Participants: Jennifer Bansard, Jennifer Colombari, Rahel Estermann, Simon Gottschalk, Rasmus Tyge Haarløv, Pieter Vliegenthart
Facilitators: Sabine Niederer and Warren Pearce
Design: Federica Bardelli, Carlo de Gaetano, Michele Mauri
On June 1 of 2017, Donald Trump announced the US withdrawal from the Paris Agreement. As this formed a blow to a climate agreement of a historical magnitude, it also surged a call for climate action. World leaders such as Angela Merkel (German Chancellor), Paolo Gentiloni (Prime minister of Italy) and Emmanuel Macron (President of France) responded with a call to speed up and strengthen climate action and adaptation efforts. On Twitter and Instagram, campaign hashtags emerged (such as #imstillin), and Google queries peaked for both the query Paris Agreement and climate change (Figure 1). Wikipedia Paris Agreement articles were edited and the English, Russian and Portuguese Wikipedia versions even created a dedicated article to the US withdrawal. The question central to this project is what the US withdrawal did to the depictions of the issue of climate change, and whether this change is significant.
Figure 1: Blue: climate change, Red: Paris agreement. Google Search trends, worldwide, 1 May - 1 July 2017.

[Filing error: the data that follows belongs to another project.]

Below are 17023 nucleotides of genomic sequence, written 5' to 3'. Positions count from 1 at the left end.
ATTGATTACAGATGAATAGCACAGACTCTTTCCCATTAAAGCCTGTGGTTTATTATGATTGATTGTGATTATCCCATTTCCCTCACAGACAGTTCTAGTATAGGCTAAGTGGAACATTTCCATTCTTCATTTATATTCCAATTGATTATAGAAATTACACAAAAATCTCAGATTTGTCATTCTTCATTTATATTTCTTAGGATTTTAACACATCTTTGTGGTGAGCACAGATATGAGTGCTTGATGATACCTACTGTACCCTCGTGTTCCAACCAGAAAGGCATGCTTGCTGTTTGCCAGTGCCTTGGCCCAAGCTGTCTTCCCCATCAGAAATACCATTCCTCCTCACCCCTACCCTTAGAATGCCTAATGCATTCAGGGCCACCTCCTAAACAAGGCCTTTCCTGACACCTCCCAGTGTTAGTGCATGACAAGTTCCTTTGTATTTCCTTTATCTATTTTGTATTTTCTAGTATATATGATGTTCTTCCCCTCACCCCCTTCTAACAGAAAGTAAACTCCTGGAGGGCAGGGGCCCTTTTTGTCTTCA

Figure 2: Wikipedia page views, for Paris Agreement (blue) and United States withdrawal from Paris Agreement (Source)
Has the depiction of climate change on various platforms changed, after Trump announced the US withdrawal from the Paris Agreement? Are these changes significant and do they vary per platform?
For the Twitter study, we used a temporal subset of TCAT’s global warming dataset which collects tweets along the following search terms: [climate], [climatechange], [drought], [flood], [global warming], [globalwarming]. For the timespan of May 29 - June 5 2017, that is three days before and three days after the US withdrawal from the Paris Agreement, we retrieved the daily hashtag frequency and the user visibility (in terms of frequency of mentions). This data was used to identify which hashtags were most used in relation to the US withdrawal from the Paris Agreement, as well as to identify influential users on Twitter during that timespan.
Figure 3: User visibility (normalized per day). Hi-res version available here.
Examining Figure 3, it is noticeable that there are different types of users among the most mentioned ones. The largest group is constituted by political figures. Except for Emmanuel Macron (President of France), Justin Trudeau (Prime Minister of Canada) and António Guterres (Secretary General of the United Nations), all others are from the US. Donald Trump is present under both his private and his institutional @POTUS account throughout the examined timespan (with more mentions before than after the withdrawal), so is the former presidential candidate and democratic senator Bernie Sanders. Contrary to the former two, other political figures such as Hillary Clinton, Bill Clinton, former vice-president Joe Biden and various lesser known politicians (e.g. Ted Lieu, Terry McAuliffe) have spiked in terms of mentions on only one day in the dataset.